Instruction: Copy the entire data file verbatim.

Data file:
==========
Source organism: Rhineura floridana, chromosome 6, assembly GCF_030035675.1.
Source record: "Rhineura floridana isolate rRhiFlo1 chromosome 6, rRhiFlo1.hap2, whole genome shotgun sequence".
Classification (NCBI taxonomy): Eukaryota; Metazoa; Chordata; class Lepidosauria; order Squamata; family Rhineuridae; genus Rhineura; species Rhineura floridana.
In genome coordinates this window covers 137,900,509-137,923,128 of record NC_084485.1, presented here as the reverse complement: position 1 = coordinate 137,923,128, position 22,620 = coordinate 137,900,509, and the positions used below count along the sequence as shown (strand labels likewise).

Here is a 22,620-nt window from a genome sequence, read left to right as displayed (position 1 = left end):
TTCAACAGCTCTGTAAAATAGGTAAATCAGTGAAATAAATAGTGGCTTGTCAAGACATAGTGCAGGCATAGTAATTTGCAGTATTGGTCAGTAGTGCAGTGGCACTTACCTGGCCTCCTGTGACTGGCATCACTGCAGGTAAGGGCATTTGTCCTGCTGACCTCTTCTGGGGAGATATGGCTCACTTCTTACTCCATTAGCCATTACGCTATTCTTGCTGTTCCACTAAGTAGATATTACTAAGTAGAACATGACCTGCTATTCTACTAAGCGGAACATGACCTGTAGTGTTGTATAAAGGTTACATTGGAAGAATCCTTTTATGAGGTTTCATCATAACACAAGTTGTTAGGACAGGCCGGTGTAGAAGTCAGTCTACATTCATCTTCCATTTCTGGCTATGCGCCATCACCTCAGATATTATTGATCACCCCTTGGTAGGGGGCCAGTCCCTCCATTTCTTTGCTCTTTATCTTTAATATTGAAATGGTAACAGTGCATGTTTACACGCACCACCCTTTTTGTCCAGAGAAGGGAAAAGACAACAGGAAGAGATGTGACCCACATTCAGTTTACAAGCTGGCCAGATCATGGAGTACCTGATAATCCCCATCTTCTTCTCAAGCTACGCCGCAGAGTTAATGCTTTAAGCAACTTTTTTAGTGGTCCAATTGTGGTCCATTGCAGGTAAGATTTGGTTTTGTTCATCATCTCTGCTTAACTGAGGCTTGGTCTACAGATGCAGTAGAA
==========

Source organism: Rhineura floridana, chromosome 6, assembly GCF_030035675.1.
Source record: "Rhineura floridana isolate rRhiFlo1 chromosome 6, rRhiFlo1.hap2, whole genome shotgun sequence".
Classification (NCBI taxonomy): Eukaryota; Metazoa; Chordata; class Lepidosauria; order Squamata; family Rhineuridae; genus Rhineura; species Rhineura floridana.
In genome coordinates this window covers 137,900,509-137,923,128 of record NC_084485.1, presented here as the reverse complement: position 1 = coordinate 137,923,128, position 22,620 = coordinate 137,900,509, and the positions used below count along the sequence as shown (strand labels likewise).

Here is a 22,620-nt window from a genome sequence, read left to right as displayed (position 1 = left end):
TTCAACAGCTCTGTAAAATAGGTAAATCAGTGAAATAAATAGTGGCTTGTCAAGACATAGTGCAGGCATAGTAATTTGCAGTATTGGTCAGTAGTGCAGTGGCACTTACCTGGCCTCCTGTGACTGGCATCACTGCAGGTAAGGGCATTTGTCCTGCTGACCTCTTCTGGGGAGATATGGCTCACTTCTTACTCCATTAGCCATTACGCTATTCTTGCTGTTCCACTAAGTAGATATTACTAAGTAGAACATGACCTGCTATTCTACTAAGCGGAACATGACCTGTAGTGTTGTATAAAGGTTACATTGGAAGAATCCTTTTATGAGGTTTCATCATAACACAAGTTGTTAGGACAGGCCGGTGTAGAAGTCAGTCTACATTCATCTTCCATTTCTGGCTATGCGCCATCACCTCAGATATTATTGATCACCCCTTGGTAGGGGGCCAGTCCCTCCATTTCTTTGCTCTTTATCTTTAATATTGAAATGGTAACAGTGCATGTTTACACGCACCACCCTTTTTGTCCAGAGAAGGGAAAAGACAACAGGAAGAGATGTGACCCACATTCAGTTTACAAGCTGGCCAGATCATGGAGTACCTGATAATCCCCATCTTCTTCTCAAGCTACGCCGCAGAGTTAATGCTTTAAGCAACTTTTTTAGTGGTCCAATTGTGGTCCATTGCAGGTAAGATTTGGTTTTGTTCATCATCTCTGCTTAACTGAGGCTTGGTCTACAGATGCAGTAGAA